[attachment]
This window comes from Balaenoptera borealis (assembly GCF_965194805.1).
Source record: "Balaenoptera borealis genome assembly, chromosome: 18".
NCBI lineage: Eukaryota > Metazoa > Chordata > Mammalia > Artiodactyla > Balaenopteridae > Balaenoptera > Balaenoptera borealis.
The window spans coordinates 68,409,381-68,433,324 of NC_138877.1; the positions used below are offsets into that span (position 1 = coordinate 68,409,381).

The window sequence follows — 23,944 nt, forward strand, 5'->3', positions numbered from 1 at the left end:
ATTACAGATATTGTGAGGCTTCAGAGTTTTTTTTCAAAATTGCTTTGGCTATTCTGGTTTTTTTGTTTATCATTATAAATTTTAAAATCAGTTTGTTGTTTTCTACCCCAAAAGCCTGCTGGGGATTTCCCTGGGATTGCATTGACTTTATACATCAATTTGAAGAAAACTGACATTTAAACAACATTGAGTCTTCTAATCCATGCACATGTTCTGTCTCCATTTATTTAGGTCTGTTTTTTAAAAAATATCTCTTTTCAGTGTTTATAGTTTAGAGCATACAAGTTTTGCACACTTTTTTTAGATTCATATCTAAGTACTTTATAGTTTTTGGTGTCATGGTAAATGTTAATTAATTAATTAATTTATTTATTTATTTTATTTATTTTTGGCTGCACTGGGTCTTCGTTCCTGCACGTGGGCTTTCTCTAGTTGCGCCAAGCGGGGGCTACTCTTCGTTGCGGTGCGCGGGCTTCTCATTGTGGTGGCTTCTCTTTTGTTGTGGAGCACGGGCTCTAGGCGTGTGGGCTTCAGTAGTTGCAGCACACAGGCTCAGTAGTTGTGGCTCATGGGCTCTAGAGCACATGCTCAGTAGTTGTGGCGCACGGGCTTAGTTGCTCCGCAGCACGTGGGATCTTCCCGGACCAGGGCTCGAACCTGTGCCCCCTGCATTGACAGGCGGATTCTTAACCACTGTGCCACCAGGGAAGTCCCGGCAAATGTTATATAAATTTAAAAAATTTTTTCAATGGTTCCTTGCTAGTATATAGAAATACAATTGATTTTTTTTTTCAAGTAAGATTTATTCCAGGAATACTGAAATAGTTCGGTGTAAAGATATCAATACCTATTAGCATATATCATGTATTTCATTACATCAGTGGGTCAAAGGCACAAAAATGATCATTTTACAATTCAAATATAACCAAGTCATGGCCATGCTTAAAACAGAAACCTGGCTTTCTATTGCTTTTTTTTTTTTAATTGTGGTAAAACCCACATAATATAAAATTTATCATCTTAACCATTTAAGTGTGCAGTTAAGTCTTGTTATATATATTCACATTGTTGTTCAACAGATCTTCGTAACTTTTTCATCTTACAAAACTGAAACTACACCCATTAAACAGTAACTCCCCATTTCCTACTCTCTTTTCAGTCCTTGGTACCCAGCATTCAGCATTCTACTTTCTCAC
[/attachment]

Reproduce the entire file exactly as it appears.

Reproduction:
This window comes from Balaenoptera borealis (assembly GCF_965194805.1).
Source record: "Balaenoptera borealis genome assembly, chromosome: 18".
NCBI lineage: Eukaryota > Metazoa > Chordata > Mammalia > Artiodactyla > Balaenopteridae > Balaenoptera > Balaenoptera borealis.
The window spans coordinates 68,409,381-68,433,324 of NC_138877.1; the positions used below are offsets into that span (position 1 = coordinate 68,409,381).

The window sequence follows — 23,944 nt, forward strand, 5'->3', positions numbered from 1 at the left end:
ATTACAGATATTGTGAGGCTTCAGAGTTTTTTTTCAAAATTGCTTTGGCTATTCTGGTTTTTTTGTTTATCATTATAAATTTTAAAATCAGTTTGTTGTTTTCTACCCCAAAAGCCTGCTGGGGATTTCCCTGGGATTGCATTGACTTTATACATCAATTTGAAGAAAACTGACATTTAAACAACATTGAGTCTTCTAATCCATGCACATGTTCTGTCTCCATTTATTTAGGTCTGTTTTTTAAAAAATATCTCTTTTCAGTGTTTATAGTTTAGAGCATACAAGTTTTGCACACTTTTTTTAGATTCATATCTAAGTACTTTATAGTTTTTGGTGTCATGGTAAATGTTAATTAATTAATTAATTTATTTATTTATTTTATTTATTTTTGGCTGCACTGGGTCTTCGTTCCTGCACGTGGGCTTTCTCTAGTTGCGCCAAGCGGGGGCTACTCTTCGTTGCGGTGCGCGGGCTTCTCATTGTGGTGGCTTCTCTTTTGTTGTGGAGCACGGGCTCTAGGCGTGTGGGCTTCAGTAGTTGCAGCACACAGGCTCAGTAGTTGTGGCTCATGGGCTCTAGAGCACATGCTCAGTAGTTGTGGCGCACGGGCTTAGTTGCTCCGCAGCACGTGGGATCTTCCCGGACCAGGGCTCGAACCTGTGCCCCCTGCATTGACAGGCGGATTCTTAACCACTGTGCCACCAGGGAAGTCCCGGCAAATGTTATATAAATTTAAAAAATTTTTTCAATGGTTCCTTGCTAGTATATAGAAATACAATTGATTTTTTTTTTCAAGTAAGATTTATTCCAGGAATACTGAAATAGTTCGGTGTAAAGATATCAATACCTATTAGCATATATCATGTATTTCATTACATCAGTGGGTCAAAGGCACAAAAATGATCATTTTACAATTCAAATATAACCAAGTCATGGCCATGCTTAAAACAGAAACCTGGCTTTCTATTGCTTTTTTTTTTTTAATTGTGGTAAAACCCACATAATATAAAATTTATCATCTTAACCATTTAAGTGTGCAGTTAAGTCTTGTTATATATATTCACATTGTTGTTCAACAGATCTTCGTAACTTTTTCATCTTACAAAACTGAAACTACACCCATTAAACAGTAACTCCCCATTTCCTACTCTCTTTTCAGTCCTTGGTACCCAGCATTCAGCATTCTACTTTCTCAC